China's diplomatic dilemma: protecting its people and property overseas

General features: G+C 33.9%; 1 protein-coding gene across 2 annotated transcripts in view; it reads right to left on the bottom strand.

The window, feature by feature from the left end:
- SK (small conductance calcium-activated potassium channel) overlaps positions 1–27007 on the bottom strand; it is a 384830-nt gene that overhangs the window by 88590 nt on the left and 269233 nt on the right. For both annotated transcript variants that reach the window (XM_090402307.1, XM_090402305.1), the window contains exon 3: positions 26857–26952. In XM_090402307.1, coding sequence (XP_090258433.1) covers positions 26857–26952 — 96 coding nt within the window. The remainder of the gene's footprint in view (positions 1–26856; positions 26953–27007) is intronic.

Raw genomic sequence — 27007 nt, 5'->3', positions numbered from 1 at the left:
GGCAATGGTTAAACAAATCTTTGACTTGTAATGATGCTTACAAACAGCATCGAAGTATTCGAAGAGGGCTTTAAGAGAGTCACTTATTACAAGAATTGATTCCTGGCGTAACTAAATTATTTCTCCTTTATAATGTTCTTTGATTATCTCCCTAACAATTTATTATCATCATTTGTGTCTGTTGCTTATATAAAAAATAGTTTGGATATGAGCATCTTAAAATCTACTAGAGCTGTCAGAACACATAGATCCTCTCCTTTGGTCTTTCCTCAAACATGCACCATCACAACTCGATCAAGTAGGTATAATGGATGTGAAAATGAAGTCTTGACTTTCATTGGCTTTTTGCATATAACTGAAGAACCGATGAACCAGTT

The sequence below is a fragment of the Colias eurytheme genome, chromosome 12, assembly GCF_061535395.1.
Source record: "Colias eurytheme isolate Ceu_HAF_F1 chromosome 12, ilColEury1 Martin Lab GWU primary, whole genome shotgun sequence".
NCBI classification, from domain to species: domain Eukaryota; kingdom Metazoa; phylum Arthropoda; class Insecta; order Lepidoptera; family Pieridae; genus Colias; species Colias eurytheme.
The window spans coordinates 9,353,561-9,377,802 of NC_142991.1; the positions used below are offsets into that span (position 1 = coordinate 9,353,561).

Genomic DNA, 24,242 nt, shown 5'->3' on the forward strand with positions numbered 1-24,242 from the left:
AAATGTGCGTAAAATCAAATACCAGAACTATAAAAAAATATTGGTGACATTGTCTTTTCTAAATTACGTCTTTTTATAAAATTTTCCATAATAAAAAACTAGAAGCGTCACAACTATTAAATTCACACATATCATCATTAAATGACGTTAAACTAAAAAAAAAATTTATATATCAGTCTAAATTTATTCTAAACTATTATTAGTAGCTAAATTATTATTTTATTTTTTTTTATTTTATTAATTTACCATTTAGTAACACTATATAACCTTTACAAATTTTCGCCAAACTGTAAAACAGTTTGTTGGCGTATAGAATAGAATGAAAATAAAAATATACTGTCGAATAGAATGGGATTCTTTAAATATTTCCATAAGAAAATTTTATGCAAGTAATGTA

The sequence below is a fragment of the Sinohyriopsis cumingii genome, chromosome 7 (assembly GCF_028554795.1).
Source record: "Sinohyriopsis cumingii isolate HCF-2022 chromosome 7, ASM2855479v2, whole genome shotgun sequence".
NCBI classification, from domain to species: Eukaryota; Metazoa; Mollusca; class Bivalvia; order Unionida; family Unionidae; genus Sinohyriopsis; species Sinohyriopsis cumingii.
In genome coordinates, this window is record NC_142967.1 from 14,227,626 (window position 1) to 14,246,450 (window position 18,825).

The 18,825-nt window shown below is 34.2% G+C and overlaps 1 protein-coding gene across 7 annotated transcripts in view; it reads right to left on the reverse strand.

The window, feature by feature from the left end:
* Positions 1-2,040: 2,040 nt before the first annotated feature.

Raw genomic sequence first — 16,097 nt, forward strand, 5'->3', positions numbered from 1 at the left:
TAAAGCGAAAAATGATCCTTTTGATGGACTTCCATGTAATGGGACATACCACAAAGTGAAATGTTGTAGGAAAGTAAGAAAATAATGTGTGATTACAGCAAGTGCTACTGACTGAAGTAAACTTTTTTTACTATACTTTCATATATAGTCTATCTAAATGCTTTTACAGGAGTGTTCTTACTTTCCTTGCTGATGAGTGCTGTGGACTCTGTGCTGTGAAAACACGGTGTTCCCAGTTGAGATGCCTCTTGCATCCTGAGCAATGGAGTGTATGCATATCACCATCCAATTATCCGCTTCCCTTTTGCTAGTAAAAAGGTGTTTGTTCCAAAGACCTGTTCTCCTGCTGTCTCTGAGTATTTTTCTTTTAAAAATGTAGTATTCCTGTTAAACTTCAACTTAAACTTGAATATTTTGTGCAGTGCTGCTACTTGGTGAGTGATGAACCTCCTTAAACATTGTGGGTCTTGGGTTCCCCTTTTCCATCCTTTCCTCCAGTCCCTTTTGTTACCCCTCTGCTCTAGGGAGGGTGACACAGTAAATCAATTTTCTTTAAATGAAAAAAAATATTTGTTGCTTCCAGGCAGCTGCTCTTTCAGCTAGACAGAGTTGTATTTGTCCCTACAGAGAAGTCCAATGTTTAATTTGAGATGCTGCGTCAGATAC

Chinese special operations forces are training in the Western deserts of Xinjiang in complex search and rescue missions, in environments that closely resemble North Africa or certain parts of the Middle East. These newly-trained military forces have recently been empowered by a new counter-terrorism law passed in December that grants the Chinese military authority to venture overseas to protect endangered PRC people and property. For many in China, the legal ability to project power anywhere in the world to protect its citizens and investments felt long over due. After all, China has investments and people in almost every country, particularly in high-risk nations in volatile regions such as the Middle East and North Africa where dozens of Chinese nationals have been targeted by Islamic extremists in recent years. The vulnerability of Chinese citizens abroad and the necessity to do something to be able to protect them came into clear focus last November when Fan Jinghui was killed by ISIS militants in Syria and when three Chinese nationals were killed by al-Qaeda militants during a hotel siege in the Malian capital Bamako. While dramatic, these two terrorist events were by no means isolated incidents, particularly in Africa where Chinese people are frequently targeted for kidnapping. In Angola, the situation is so dire that a senior embassy official warned Luanda that unless the government does something to bring the hostage-taking of Chinese nationals under control, it could affect PRC investment in the country. There have also been a number of Chinese kidnappings in Cameroon and South Sudan among others places in Africa. But there's a problem... The Chinese are seeking to develop similar force projection capabilities as the United States to be able to deploy either special operations teams for highly specific missions or to be able to mobilize large numbers of ships and planes for mass evacuations as happened in Libya and Yemen. While on many levels this all makes sense, until one considers that the foundation of modern Chinese foreign policy is anchored firmly in the non-interference doctrine established by former Premier Zhou Enlai in the 1970s. By definition the deployment of military forces into another country is an act of intervention in that country's internal affairs, regardless of how noble China's mission may be to rescue its citizens or protect its investments in that country. So China's increasingly sophisticated military resources now have the ability to inject themselves further afield but doing so may force Beijing to abandon, or at least 'evolve,' its non-interference policy. Two Chinese foreign policy scholars, Jonas Parello-Plesner and Mathieu Duchâtel, recently explored this burgeoning dilemma in a new book "China's Strong Arm-Protecting Citizens and Abroad." Parello-Plesner joined Eric a Cobus to discuss how the Chinese government is rapidly escalating its power projection abilities while simultaneously re-orienting its policy framework to accommodate the government's pressing need to protect its people and property abroad.